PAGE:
Try this one:

def rank(*lists): d = dict() for lst in lists: for e in lst: if e in d: d[e] += 1 else: d[e] = 1 return [j[1] for j in sorted([(d[i],i) for i in d], reverse=True)]

Usage example:

a = [1,2,3,4] b = [4,5,6,7] c = [4,1,8,9] print rank(a,b,c)

You can use any number of lists as input

**Sorting HOW TO,** The in keyword is used to determine if an element exists in the list. “shallow” copy of a Python list, ranked from the most efficient to the least in Using the Counter library, we can retrieve the number of occurrences of each element. The following code shows an example of iterating over multiple lists, Python Iterate over multiple lists simultaneously Iterating over single lists, refers to using for loops for iteration over a single element of a single list at a particular step whereas in iterating over multiple lists simultaneously, we refer using for loops for iteration over a single element of multiple lists at a particular step.

You can count the number of appearances of each element (a histogram), then sort by it:

def histogram(enumerable): result = {} for x in enumerable: result.setdefault(x, 0) result[x] += 1 return result lists = [ [1,2,3,4], [4,5,6,7], ... ] from itertools import chain h = histogram(chain(*lists)) ranked = sorted(set(chain(*lists)), key = lambda x : h[x], reverse = True)

**Python List Comprehension Tutorial,** Python lists have a built-in list.sort() method that modifies the list in-place. parameter to specify a function to be called on each list element prior to making comparisons. The operator module functions allow multiple levels of sorting. priority by counting the number of exclamation marks in a message:. Python list method count() returns count of how many times obj occurs in list. Syntax. Following is the syntax for count() method − list.count(obj) Parameters. obj − This is the object to be counted in the list. Return Value. This method returns count of how many times obj occurs in list. Example. The following example shows the usage of

**Counting List Levels and Items at those Levels - Lists-Logic,** Lastly, you'll dive into nested list comprehensions to iterate multiple The values that you put in a Python list can be of any data type, even lists A Computer Science portal for geeks. It contains well written, well thought and well explained computer science and programming articles, quizzes and practice/competitive programming/company interview Questions.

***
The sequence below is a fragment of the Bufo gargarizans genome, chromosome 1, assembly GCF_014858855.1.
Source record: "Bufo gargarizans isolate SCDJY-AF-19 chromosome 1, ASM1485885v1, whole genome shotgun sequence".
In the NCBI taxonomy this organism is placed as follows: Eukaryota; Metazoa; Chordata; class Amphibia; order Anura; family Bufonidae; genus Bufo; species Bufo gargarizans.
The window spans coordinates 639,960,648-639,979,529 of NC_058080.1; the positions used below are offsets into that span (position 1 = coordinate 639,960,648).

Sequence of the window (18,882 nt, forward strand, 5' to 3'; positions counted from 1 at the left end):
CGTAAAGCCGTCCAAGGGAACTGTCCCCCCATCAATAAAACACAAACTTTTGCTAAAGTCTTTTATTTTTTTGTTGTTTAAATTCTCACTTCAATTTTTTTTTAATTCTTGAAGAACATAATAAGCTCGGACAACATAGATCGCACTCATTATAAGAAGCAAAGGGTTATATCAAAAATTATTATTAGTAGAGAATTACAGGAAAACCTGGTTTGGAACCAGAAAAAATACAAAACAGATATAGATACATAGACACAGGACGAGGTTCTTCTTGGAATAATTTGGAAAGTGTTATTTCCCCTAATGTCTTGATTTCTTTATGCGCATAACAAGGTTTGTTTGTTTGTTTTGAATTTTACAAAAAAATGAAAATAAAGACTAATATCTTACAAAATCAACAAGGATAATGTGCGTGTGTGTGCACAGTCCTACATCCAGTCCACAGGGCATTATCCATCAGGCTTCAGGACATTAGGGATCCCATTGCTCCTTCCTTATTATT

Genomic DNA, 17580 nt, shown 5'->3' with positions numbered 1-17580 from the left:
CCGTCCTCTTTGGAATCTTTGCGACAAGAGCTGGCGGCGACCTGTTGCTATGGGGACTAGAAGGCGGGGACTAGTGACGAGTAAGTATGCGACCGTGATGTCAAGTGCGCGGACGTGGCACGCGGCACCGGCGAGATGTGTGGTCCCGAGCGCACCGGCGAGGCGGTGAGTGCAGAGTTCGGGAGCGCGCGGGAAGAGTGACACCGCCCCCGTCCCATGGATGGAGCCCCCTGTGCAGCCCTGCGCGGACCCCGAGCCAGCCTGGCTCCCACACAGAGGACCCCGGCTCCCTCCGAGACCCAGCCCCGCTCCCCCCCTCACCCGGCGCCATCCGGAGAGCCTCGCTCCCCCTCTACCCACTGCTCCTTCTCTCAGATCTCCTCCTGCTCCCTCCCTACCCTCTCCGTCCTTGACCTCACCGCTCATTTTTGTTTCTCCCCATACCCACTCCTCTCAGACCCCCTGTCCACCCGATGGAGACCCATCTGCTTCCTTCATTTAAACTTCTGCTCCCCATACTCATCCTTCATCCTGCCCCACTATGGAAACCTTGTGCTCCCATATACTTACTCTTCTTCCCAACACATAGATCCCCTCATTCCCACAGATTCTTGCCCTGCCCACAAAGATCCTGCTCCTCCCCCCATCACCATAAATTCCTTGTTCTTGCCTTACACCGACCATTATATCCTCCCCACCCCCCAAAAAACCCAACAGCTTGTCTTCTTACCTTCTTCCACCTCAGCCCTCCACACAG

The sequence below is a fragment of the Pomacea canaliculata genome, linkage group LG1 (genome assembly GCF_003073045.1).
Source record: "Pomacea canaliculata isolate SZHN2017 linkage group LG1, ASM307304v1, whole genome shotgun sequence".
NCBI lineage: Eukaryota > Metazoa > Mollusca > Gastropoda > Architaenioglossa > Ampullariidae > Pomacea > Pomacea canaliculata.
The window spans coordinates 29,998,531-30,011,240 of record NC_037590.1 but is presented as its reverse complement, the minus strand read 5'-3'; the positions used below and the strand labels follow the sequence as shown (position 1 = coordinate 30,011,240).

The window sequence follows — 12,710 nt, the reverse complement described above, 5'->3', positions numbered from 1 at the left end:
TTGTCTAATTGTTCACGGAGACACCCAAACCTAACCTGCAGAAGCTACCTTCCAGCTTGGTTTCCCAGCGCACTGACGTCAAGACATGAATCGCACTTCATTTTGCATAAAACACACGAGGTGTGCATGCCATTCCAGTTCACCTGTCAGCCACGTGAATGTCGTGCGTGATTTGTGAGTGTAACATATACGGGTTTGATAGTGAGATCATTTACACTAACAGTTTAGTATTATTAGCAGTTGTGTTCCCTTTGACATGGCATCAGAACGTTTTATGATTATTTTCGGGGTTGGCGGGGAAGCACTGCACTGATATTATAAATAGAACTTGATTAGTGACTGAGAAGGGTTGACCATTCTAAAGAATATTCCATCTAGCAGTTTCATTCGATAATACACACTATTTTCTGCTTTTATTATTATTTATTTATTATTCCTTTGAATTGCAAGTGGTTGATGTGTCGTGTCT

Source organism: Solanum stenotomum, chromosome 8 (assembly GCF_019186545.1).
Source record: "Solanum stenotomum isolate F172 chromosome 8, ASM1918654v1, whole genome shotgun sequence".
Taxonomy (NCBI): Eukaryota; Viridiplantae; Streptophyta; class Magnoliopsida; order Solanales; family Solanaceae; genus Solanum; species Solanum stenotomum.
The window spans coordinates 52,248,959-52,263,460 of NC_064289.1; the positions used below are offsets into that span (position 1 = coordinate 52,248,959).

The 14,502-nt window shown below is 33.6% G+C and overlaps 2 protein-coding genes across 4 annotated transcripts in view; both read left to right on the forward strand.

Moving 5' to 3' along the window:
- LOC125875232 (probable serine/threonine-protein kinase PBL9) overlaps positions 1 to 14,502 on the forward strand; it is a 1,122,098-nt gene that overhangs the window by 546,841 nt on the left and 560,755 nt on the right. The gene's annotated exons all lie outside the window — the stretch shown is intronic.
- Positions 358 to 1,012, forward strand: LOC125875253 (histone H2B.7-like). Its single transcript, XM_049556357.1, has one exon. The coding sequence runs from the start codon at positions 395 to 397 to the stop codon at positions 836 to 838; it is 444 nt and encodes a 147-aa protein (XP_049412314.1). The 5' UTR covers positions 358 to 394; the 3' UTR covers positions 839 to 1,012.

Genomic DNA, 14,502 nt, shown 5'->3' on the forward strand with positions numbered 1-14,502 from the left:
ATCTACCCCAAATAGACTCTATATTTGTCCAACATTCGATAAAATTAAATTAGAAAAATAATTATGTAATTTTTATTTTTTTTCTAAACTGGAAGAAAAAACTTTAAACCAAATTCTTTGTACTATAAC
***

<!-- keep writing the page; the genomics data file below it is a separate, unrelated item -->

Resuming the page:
**Kendall tau distance,** I am trying to count the number of list levels in a list and the number of items on List.Rank will tell you how many levels a list has (its depth). If you are but also the count of items at each level then a recursive function (Python or DS the list levels on the count node, multiple times for the same input list to There is only one 15 so 15 gets a rank of 6 since 5 elements are ranked. Next element is 25 and it gets a rank of 7. Input : 1, 2, 5, 2, 1, 60, 3 Output : 1.5, 3.5, 6.0, 3.5, 1.5, 7.0, 5.0. Explanation for first input : Method I (Simple). Consider that there are no repeated elements.

**Lists and loops,** The Kendall tau rank distance is a metric that counts the number of pairwise disagreements between two ranking lists. The larger the distance, the more Adds an element at the end of the list: clear() Removes all the elements from the list: copy() Returns a copy of the list: count() Returns the number of elements with the specified value: extend() Add the elements of a list (or any iterable), to the end of the current list: index() Returns the index of the first element with the specified value

##### Comments

- i can't decide which solution is the fastest. 2 for's is = O(n**2) but howto make it faster.. :/
- Beats me. Yours is the only one (except mine, but I copied yours) that applies the second sort order, which is a nice touch.
- Two for loops is not what makes some of these answers O(n^2), which this one isn't. It's calling count(x) on each item in the chained list that makes them O(n^2).
- proxylittle: n being the sum of the lengths of each list in
`lists`

means my nested for loops are still only O(n), or "each item from the original data is only processed once" (gross simplification, not strictly true, but O(2n) is still O(n)). Also the sorting is O(m log m) and the final list comprehension is O(m) (where m is the number of unique items), so the whole function is O(n log n) (m cannot be greater than n). That said, the "fastest" solution still depends on exactly how it's implemented and the characteristics of the input, but algorithmic complexity is how you generalize that. - it broke for me... true!
- Good ol' O(n**2), ah, how I've missed you.
- He didn't say he wanted it lightening fast. This was just meant to be simple.
- True, but the problem with O(n^2) is that the leap from "not lightning fast" to "unusably slow" is really easy to make.
- ah.. well... faster is better ofc.
- You're iterating over the chain of lists twice here. If you sort the histogram, you only need to iterate over it once. (Also, you don't need to build a set, because you already did.)
- @Robert - you're correct, but efficiency isn't the only concern. I find using the histogram's keys confusing - of course if this was a bottleneck then sure, I wouldn't hesitate.